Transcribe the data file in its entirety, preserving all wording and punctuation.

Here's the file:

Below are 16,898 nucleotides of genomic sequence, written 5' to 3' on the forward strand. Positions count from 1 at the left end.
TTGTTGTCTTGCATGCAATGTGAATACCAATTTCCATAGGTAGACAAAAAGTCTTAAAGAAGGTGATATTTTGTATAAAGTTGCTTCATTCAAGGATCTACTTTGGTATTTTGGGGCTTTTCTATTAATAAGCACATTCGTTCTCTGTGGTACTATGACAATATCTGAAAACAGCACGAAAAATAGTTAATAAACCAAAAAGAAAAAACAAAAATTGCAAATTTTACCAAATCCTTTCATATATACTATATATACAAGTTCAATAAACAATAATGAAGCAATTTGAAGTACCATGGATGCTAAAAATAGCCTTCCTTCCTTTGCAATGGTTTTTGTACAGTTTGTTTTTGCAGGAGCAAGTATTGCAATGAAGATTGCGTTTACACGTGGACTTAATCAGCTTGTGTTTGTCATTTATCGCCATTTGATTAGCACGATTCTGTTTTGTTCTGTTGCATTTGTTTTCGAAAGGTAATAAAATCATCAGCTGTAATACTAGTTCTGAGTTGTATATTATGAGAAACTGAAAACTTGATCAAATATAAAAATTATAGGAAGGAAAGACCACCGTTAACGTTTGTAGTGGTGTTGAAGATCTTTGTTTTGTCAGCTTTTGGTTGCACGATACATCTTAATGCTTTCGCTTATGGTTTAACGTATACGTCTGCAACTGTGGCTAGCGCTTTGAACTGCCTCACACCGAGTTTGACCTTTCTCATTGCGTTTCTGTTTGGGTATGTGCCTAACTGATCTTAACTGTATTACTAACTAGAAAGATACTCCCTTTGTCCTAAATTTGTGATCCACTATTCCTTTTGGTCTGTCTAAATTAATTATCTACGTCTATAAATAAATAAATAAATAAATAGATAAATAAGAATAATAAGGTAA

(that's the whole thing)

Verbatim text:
Below are 16,898 nucleotides of genomic sequence, written 5' to 3' on the forward strand. Positions count from 1 at the left end.
TTGTTGTCTTGCATGCAATGTGAATACCAATTTCCATAGGTAGACAAAAAGTCTTAAAGAAGGTGATATTTTGTATAAAGTTGCTTCATTCAAGGATCTACTTTGGTATTTTGGGGCTTTTCTATTAATAAGCACATTCGTTCTCTGTGGTACTATGACAATATCTGAAAACAGCACGAAAAATAGTTAATAAACCAAAAAGAAAAAACAAAAATTGCAAATTTTACCAAATCCTTTCATATATACTATATATACAAGTTCAATAAACAATAATGAAGCAATTTGAAGTACCATGGATGCTAAAAATAGCCTTCCTTCCTTTGCAATGGTTTTTGTACAGTTTGTTTTTGCAGGAGCAAGTATTGCAATGAAGATTGCGTTTACACGTGGACTTAATCAGCTTGTGTTTGTCATTTATCGCCATTTGATTAGCACGATTCTGTTTTGTTCTGTTGCATTTGTTTTCGAAAGGTAATAAAATCATCAGCTGTAATACTAGTTCTGAGTTGTATATTATGAGAAACTGAAAACTTGATCAAATATAAAAATTATAGGAAGGAAAGACCACCGTTAACGTTTGTAGTGGTGTTGAAGATCTTTGTTTTGTCAGCTTTTGGTTGCACGATACATCTTAATGCTTTCGCTTATGGTTTAACGTATACGTCTGCAACTGTGGCTAGCGCTTTGAACTGCCTCACACCGAGTTTGACCTTTCTCATTGCGTTTCTGTTTGGGTATGTGCCTAACTGATCTTAACTGTATTACTAACTAGAAAGATACTCCCTTTGTCCTAAATTTGTGATCCACTATTCCTTTTGGTCTGTCTAAATTAATTATCTACGTCTATAAATAAATAAATAAATAAATAGATAAATAAGAATAATAAGGTAA